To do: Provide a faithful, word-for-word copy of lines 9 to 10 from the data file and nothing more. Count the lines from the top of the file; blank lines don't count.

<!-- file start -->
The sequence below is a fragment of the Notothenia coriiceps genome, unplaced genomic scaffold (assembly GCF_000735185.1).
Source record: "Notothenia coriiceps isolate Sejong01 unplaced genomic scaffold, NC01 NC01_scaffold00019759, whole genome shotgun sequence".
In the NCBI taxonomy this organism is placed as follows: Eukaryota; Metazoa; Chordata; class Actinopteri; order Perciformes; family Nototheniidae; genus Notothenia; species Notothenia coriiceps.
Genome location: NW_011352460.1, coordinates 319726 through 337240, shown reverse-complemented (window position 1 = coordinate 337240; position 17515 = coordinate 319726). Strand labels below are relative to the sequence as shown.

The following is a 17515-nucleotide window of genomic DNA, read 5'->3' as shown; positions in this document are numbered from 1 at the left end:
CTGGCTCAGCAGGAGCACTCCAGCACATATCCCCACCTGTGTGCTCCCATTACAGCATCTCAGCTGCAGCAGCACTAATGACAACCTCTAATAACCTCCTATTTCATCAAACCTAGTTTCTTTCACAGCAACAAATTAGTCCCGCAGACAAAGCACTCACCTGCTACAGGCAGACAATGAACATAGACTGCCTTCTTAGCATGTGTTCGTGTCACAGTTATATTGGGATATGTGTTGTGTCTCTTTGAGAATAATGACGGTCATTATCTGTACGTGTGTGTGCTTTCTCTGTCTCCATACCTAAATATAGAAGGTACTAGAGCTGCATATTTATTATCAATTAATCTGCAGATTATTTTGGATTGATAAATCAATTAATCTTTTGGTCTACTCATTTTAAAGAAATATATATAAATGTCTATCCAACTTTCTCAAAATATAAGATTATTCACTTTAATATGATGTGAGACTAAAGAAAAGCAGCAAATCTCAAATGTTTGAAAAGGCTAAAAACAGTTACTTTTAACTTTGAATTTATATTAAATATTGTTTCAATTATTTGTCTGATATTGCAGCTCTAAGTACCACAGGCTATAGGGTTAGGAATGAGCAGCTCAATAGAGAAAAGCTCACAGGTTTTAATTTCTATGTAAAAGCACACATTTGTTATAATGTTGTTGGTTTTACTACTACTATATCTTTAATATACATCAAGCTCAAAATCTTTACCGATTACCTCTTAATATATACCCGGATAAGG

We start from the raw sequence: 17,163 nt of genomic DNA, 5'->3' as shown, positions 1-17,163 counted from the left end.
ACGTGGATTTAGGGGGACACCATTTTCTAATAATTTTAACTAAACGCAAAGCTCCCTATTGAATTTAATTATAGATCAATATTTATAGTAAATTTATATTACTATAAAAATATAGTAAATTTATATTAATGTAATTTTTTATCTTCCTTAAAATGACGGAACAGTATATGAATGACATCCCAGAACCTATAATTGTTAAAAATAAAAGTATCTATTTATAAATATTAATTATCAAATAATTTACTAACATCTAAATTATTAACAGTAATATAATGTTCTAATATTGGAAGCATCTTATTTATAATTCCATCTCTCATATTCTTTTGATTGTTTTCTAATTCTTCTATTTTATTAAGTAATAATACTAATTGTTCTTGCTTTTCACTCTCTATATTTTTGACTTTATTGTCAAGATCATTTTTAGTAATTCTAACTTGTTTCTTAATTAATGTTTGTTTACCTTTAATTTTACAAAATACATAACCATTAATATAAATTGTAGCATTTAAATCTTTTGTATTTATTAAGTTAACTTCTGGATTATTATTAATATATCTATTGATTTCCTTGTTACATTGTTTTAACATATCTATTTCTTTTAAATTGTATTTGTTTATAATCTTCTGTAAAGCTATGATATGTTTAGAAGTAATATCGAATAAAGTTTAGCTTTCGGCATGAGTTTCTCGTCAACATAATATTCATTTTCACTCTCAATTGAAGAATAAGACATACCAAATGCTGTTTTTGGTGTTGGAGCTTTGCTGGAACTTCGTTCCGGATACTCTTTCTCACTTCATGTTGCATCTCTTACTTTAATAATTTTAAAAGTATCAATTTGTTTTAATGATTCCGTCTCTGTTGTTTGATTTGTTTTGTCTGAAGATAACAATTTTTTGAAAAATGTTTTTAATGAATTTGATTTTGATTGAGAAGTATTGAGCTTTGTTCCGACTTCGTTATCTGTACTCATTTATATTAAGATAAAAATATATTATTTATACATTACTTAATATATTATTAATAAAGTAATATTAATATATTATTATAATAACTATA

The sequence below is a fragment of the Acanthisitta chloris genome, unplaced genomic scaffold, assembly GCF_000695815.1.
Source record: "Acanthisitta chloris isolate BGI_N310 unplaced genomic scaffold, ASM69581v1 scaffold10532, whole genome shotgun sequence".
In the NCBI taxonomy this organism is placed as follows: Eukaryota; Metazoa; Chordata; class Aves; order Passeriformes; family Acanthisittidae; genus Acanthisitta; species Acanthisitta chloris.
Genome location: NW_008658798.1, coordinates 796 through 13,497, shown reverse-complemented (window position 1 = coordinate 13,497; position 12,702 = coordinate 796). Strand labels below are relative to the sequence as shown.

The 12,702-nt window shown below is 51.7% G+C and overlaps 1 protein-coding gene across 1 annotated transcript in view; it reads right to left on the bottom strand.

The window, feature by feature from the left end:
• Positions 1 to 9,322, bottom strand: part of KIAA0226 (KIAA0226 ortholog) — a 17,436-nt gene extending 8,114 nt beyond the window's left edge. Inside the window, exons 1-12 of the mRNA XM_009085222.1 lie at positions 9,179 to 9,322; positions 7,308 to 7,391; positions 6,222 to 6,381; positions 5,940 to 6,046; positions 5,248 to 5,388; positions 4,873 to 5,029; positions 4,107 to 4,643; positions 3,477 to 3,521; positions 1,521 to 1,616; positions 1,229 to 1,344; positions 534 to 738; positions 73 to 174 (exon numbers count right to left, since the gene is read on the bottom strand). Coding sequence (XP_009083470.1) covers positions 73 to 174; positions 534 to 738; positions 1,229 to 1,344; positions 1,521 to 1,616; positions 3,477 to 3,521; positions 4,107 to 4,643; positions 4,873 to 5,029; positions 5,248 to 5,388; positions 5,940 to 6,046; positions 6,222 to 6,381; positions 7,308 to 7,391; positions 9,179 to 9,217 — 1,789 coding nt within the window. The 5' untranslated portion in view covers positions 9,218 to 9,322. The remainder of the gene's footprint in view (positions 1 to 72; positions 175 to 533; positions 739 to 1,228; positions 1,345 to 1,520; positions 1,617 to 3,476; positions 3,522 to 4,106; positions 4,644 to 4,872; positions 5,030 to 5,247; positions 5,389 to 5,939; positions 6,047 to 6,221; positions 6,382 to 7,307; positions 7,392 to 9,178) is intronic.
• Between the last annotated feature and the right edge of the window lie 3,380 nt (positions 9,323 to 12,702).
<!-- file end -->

The sequence below is a fragment of the Acanthisitta chloris genome, unplaced genomic scaffold, assembly GCF_000695815.1.
Source record: "Acanthisitta chloris isolate BGI_N310 unplaced genomic scaffold, ASM69581v1 scaffold10532, whole genome shotgun sequence".